What is the goal of preaching?
What I've tried to say to you this week is that it is important to keep Christ in our Christian messages. That sounds so simple but as you think on the implications of not only what I've been saying, but perhaps what I've done in the past and what you've done in the past, you recognize that it's very easy not to have Christ in our messages.
If we're going to speak with the voice of Jesus, we must keep the message of Jesus plain, and talk about the importance of keeping Christ in a Christian message. I talked more specifically about how we do that and though I recognize we're just scratching the surface of how one exegetes scripture -- looks at scripture -- through new lenses to see redemptive truth wherever you are, hopefully, that at least gives you some avenues now to go down to think about: How can I go anywhere in scripture and still think redemptively?
Let me just review because I think it is really the most important thing that I say. What are those two lenses that you can use to approach virtually any text and think redemptively? The first lens is the question: What does this text that tells me about the nature of God that provides redemption? And the other lens is the question: What does this text reveal about the nature of man that requires redemption? Just asking those two questions: What does it tell me about God, what's his nature/character; what does it tell me about me, what's my nature/character? Those two questions force us to think in redemptive terms.
The goal of today's lesson is: What's the impact of all this? If it's important and we have some means to begin to analyze scripture, what will be the impact? My goal today is to help you understand how Christ-centered messages affect the Christian life. What's the impact for us daily?
The real subject, if you will allow me to put it this way, is simply to ask, what's your theology of change? What do you think changes people -- how you preach, how you proclaim, how you counsel even how you parent, typically has the goal of "I'm seeking to see the Lord change these people." But what is your ultimate theology of what does change people?
We think about what will stimulate holiness and the necessity of doing that through Christ-centered messages by asking first the question, what makes people more holy? Particularly as we're thinking about approaching redeemed people, what makes redeemed people more holy: the threat of condemnation or promise of grace?
Now that's not a new question as a review of Romans 6:1 will assure you. Remember, people thought Paul was talking too much about grace, and therefore, should we continue in grace that sin may abound? Obviously talking about grace has concerned God's people for many centuries, yet the question is still debated in every generation of believers: How much can we talk about grace? How much is good, how much actually leads to licentiousness?
There really is an amazing account of Bradford, the Puritan, when he was in prison facing death, debating with the Anabaptists -- now this is interesting -- they're both in prison facing death and they're debating theological questions on the nature of grace. And the Anabaptists were saying to Bradford, "You can't keep assuring people of the love of God. If all you do is keep assuring people of the love of God, they will do whatever they want." What was Bradford's response? No, if you keep assuring people of the love of God, they will do whatever he wants.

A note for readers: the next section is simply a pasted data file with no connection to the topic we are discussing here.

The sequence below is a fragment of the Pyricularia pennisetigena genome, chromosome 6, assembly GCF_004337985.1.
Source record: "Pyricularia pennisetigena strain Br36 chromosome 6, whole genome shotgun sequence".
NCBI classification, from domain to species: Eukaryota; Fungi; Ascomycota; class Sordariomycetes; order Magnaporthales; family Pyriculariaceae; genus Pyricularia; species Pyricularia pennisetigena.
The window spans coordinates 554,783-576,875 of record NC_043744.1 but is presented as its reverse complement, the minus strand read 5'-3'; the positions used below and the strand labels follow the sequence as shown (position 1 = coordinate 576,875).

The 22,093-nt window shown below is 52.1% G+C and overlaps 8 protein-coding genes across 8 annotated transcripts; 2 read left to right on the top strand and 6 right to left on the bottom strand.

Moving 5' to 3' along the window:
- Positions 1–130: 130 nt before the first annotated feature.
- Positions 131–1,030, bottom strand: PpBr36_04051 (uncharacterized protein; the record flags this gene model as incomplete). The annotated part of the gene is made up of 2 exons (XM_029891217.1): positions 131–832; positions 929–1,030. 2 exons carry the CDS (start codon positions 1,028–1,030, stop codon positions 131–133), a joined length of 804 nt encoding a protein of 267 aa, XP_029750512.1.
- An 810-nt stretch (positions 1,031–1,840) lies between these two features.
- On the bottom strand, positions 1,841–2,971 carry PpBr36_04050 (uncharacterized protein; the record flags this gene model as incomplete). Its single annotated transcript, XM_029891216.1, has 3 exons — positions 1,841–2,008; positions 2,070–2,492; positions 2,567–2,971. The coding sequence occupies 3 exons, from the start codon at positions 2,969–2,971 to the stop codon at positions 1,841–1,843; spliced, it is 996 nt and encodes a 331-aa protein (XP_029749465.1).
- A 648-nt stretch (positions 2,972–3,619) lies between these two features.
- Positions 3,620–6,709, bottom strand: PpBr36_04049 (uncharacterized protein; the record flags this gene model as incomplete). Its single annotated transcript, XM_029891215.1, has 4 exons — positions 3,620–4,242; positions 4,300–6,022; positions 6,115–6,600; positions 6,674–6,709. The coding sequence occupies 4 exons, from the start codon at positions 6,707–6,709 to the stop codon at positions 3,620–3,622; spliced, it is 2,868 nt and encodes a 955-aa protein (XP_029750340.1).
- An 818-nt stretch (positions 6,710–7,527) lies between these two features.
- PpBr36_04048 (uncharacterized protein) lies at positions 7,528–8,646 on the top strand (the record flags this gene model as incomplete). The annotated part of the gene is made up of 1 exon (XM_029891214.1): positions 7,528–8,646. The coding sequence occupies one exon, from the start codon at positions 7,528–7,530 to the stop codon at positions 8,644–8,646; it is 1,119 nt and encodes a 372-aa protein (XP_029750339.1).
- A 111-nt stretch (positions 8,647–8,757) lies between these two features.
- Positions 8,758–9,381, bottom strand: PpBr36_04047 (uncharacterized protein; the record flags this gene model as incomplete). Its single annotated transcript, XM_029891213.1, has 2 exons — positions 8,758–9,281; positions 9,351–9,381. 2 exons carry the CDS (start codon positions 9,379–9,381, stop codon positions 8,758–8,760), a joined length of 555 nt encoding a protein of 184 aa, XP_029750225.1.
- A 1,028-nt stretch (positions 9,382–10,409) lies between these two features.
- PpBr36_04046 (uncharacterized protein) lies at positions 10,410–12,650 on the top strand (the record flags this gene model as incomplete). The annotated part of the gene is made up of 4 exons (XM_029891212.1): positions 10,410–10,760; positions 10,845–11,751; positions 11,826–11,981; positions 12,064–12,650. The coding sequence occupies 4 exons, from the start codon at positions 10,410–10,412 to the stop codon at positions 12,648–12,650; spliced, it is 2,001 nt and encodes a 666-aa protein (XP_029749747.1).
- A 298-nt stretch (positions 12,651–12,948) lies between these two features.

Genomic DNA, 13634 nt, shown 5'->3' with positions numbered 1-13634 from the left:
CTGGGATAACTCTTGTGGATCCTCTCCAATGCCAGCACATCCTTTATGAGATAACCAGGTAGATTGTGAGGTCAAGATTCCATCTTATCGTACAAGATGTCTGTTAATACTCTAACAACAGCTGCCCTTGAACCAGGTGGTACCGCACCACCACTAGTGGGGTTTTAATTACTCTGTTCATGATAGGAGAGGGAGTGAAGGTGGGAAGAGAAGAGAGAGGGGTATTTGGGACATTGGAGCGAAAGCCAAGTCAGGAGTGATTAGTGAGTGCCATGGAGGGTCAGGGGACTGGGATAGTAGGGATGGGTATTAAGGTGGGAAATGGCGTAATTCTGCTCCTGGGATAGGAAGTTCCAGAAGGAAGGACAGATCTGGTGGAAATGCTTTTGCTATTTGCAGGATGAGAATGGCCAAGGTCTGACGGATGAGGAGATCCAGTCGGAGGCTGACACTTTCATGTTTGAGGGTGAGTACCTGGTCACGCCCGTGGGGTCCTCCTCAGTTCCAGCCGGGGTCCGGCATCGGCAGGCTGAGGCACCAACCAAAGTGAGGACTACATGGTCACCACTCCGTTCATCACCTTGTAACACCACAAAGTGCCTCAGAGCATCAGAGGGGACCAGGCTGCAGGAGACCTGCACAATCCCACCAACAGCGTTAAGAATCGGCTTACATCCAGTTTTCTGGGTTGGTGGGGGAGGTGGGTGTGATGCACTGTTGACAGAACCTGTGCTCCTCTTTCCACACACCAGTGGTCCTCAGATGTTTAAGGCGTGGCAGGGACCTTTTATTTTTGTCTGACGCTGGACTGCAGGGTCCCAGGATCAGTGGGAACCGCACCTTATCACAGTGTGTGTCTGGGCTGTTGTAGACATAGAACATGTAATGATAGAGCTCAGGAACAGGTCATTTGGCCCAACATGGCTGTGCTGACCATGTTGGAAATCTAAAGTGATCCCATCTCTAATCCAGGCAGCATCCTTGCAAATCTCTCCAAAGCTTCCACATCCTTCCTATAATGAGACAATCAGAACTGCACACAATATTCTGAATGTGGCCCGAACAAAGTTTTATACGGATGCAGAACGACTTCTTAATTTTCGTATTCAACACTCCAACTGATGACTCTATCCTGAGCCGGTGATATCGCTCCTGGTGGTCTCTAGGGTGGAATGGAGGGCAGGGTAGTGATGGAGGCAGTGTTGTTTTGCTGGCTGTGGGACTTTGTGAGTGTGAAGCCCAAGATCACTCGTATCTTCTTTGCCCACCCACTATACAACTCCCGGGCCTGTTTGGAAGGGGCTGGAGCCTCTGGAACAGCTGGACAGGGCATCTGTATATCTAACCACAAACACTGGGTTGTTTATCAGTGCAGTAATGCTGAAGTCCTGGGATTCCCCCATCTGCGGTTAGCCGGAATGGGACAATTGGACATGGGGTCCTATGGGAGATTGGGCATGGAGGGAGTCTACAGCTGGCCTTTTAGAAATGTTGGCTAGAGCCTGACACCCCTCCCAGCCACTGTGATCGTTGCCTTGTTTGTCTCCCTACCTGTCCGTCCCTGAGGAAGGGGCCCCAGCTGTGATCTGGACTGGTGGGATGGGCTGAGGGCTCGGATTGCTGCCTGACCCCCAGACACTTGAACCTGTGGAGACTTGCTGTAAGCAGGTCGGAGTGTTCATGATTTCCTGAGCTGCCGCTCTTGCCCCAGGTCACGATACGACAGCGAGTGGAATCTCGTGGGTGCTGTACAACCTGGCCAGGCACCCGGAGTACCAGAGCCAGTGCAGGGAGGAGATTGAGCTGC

Now, it's a fundamental understanding of how human nature functions, particularly in the heart that has been regenerated by God. Recognize however the concern with the idea of assured grace is similar to that surrounding perseverance, that is the "P" in TULIP. People are concerned. If we tell people they do not have to worry about rejection, what's to keep them on the straight and narrow? Such people reason, "We cannot tell them God will never reject them or they'll just do what they want." 'Once saved, always saved' is equated with 'have perseverance, will party.'
The same reasoning asks, "What reason will God's people have to be holy if all you do is keep assuring them of grace?" So, I'll ask again, what better leads to true holiness: the threat of punishment or promise of grace? Which will make people more holy?
What do our standards say? We can start perhaps just thinking hopefully in an orthodox way. Hopefully, we're on track here -- Westminster Confession chapter 20. This is the chapter on Christian liberty. The confession says, "The liberty which Christ has purchased for believers under the gospel consists [in this:] their freedom from the guilt of sin, [their freedom from] the condemning wrath of God, [their freedom from] the curse of the moral law; and in their being delivered from the... dominion of sin... [so] also in their free access to God, and their yielding obedience unto him [here's the key phrase], not out of slavish fear, but a childlike love, and a willing mind."
What will enable people to serve God? Because they are delivered from fear by their liberty under Christ. So what now constrains them? They are not constrained by slavish fear but a childlike love and willing mind. It goes on to say, "...a man's doing good and refraining from evil, because the law encourages one, and deters from the other, is no evidence of his being under the law, and not under grace [that is, the simple fact that there's still obedience does not mean we're not under grace]. Neither are the aforementioned uses of the law contrary to the grace of the gospel, but do sweetly comply with it: the Spirit of Christ [notice what now constrains] subduing and enabling the will of man to do that freely and cheerfully, which the will of God, revealed in the law, requires to be done."